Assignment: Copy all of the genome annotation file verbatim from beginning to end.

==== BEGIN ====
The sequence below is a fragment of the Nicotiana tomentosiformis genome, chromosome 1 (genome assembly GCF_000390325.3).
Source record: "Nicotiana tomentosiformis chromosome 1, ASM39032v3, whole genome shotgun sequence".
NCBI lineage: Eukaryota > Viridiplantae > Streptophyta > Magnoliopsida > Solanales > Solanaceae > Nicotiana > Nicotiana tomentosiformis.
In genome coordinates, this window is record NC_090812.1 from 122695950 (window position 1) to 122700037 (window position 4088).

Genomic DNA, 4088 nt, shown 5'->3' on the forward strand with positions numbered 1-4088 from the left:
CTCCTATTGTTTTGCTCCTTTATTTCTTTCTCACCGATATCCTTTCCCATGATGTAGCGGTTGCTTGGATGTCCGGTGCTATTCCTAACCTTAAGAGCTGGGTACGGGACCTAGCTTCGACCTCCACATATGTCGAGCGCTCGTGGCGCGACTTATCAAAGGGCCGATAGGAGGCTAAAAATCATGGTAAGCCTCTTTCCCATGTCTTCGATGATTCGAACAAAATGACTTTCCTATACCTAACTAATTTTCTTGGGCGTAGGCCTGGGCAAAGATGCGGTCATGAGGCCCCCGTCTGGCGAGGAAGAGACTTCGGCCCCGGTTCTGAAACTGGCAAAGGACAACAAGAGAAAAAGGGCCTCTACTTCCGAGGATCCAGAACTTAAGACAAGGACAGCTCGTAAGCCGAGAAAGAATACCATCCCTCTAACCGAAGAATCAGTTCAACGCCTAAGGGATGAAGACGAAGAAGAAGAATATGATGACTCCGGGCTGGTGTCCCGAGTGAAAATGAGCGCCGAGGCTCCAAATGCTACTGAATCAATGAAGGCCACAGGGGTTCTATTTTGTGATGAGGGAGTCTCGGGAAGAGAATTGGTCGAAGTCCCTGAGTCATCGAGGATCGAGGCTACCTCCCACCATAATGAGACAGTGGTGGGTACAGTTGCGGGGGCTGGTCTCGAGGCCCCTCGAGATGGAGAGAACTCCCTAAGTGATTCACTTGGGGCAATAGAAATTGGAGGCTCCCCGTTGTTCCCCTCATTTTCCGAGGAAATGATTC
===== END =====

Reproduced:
The sequence below is a fragment of the Nicotiana tomentosiformis genome, chromosome 1 (genome assembly GCF_000390325.3).
Source record: "Nicotiana tomentosiformis chromosome 1, ASM39032v3, whole genome shotgun sequence".
NCBI lineage: Eukaryota > Viridiplantae > Streptophyta > Magnoliopsida > Solanales > Solanaceae > Nicotiana > Nicotiana tomentosiformis.
In genome coordinates, this window is record NC_090812.1 from 122695950 (window position 1) to 122700037 (window position 4088).

Genomic DNA, 4088 nt, shown 5'->3' on the forward strand with positions numbered 1-4088 from the left:
CTCCTATTGTTTTGCTCCTTTATTTCTTTCTCACCGATATCCTTTCCCATGATGTAGCGGTTGCTTGGATGTCCGGTGCTATTCCTAACCTTAAGAGCTGGGTACGGGACCTAGCTTCGACCTCCACATATGTCGAGCGCTCGTGGCGCGACTTATCAAAGGGCCGATAGGAGGCTAAAAATCATGGTAAGCCTCTTTCCCATGTCTTCGATGATTCGAACAAAATGACTTTCCTATACCTAACTAATTTTCTTGGGCGTAGGCCTGGGCAAAGATGCGGTCATGAGGCCCCCGTCTGGCGAGGAAGAGACTTCGGCCCCGGTTCTGAAACTGGCAAAGGACAACAAGAGAAAAAGGGCCTCTACTTCCGAGGATCCAGAACTTAAGACAAGGACAGCTCGTAAGCCGAGAAAGAATACCATCCCTCTAACCGAAGAATCAGTTCAACGCCTAAGGGATGAAGACGAAGAAGAAGAATATGATGACTCCGGGCTGGTGTCCCGAGTGAAAATGAGCGCCGAGGCTCCAAATGCTACTGAATCAATGAAGGCCACAGGGGTTCTATTTTGTGATGAGGGAGTCTCGGGAAGAGAATTGGTCGAAGTCCCTGAGTCATCGAGGATCGAGGCTACCTCCCACCATAATGAGACAGTGGTGGGTACAGTTGCGGGGGCTGGTCTCGAGGCCCCTCGAGATGGAGAGAACTCCCTAAGTGATTCACTTGGGGCAATAGAAATTGGAGGCTCCCCGTTGTTCCCCTCATTTTCCGAGGAAATGATTC